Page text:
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Biochim Biophys Acta. 2010 Jul;1800(7):662-8. doi: 10.1016/j.bbagen.2010.03.015. Epub 2010 Mar 30.

Activation of antioxidant defenses in response to freezing in freeze-tolerant painted turtle hatchlings.

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  • 1Institute of Biochemistry and Department of Biology, Carleton University, Ottawa, Ontario, Canada K1S 5B6. krivoruchko@gmail.com



Hatchlings of the painted turtle, Chrysemys picta marginata can endure long-term freezing of their extracellular body fluids. We hypothesized that freezing survival would include adaptive up-regulation of antioxidant defenses to deal with ischemia-reperfusion injuries associated with the freeze-thaw cycle. A number of antioxidant enzymes are under the control of the NF-E2 related factor 2 (Nrf2) transcription factor including members of the glutathione S-transferase (GST) and aldo-keto reductase (AKR) families.


RT-PCR and Western immunoblotting were used to measure changes in transcript and protein levels in response to 5-h freezing exposure of hatchlings.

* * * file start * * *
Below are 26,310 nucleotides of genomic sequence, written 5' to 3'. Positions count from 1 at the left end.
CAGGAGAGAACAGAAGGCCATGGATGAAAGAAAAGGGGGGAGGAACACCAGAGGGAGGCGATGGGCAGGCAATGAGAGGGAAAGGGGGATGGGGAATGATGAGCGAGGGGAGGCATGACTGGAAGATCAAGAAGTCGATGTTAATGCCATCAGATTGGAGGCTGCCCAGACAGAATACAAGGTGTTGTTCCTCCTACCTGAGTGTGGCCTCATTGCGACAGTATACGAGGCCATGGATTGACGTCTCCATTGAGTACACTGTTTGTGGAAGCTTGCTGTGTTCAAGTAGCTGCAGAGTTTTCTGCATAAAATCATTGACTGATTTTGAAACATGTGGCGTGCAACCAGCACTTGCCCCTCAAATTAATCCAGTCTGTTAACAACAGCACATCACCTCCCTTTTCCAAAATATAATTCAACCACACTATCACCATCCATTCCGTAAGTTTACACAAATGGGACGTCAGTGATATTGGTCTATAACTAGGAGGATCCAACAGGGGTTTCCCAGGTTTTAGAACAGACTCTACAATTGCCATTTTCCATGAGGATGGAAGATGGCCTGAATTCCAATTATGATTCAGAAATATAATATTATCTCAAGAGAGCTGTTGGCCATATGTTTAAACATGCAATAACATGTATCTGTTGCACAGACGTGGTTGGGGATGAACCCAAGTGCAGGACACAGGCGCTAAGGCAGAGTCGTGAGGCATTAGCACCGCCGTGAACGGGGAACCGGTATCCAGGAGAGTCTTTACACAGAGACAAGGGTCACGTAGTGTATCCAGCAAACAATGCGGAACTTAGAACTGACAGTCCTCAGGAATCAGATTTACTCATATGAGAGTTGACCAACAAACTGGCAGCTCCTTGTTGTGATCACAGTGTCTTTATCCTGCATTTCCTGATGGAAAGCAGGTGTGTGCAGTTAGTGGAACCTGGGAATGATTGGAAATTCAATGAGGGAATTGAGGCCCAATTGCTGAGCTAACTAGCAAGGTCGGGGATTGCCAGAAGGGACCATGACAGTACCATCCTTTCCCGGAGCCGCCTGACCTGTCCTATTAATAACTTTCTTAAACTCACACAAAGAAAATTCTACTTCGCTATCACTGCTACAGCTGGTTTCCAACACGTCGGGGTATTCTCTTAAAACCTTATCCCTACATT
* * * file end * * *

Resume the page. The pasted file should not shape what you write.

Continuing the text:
Transcript levels of Nrf2 increased in turtle brain, liver, and muscle by 1.5- to 2-fold, and protein levels increased in the brain and muscle by 1.6- to 2.3-fold in response to freezing. GSTs responded strongly to freezing in turtle brain with amounts of GSTP1, M1, K1, and A3 elevated by 1.5- to 2.4-fold. GSTM3 and T1 rose by 1.8- to 2.3-fold in gut, whereas reduced levels of GSTP1, M1, M3, and K1 were found in livers of frozen animals. Levels of the AKR1B4 isozyme rose 2.1-fold during freezing in brain.


Freezing triggered tissue-specific changes in the antioxidant defenses in C.pictamarginata organs.


These data indicate that activation of an antioxidant response is an important aspect of natural freeze tolerance in turtles.

Copyright 2010 Elsevier B.V. All rights reserved.

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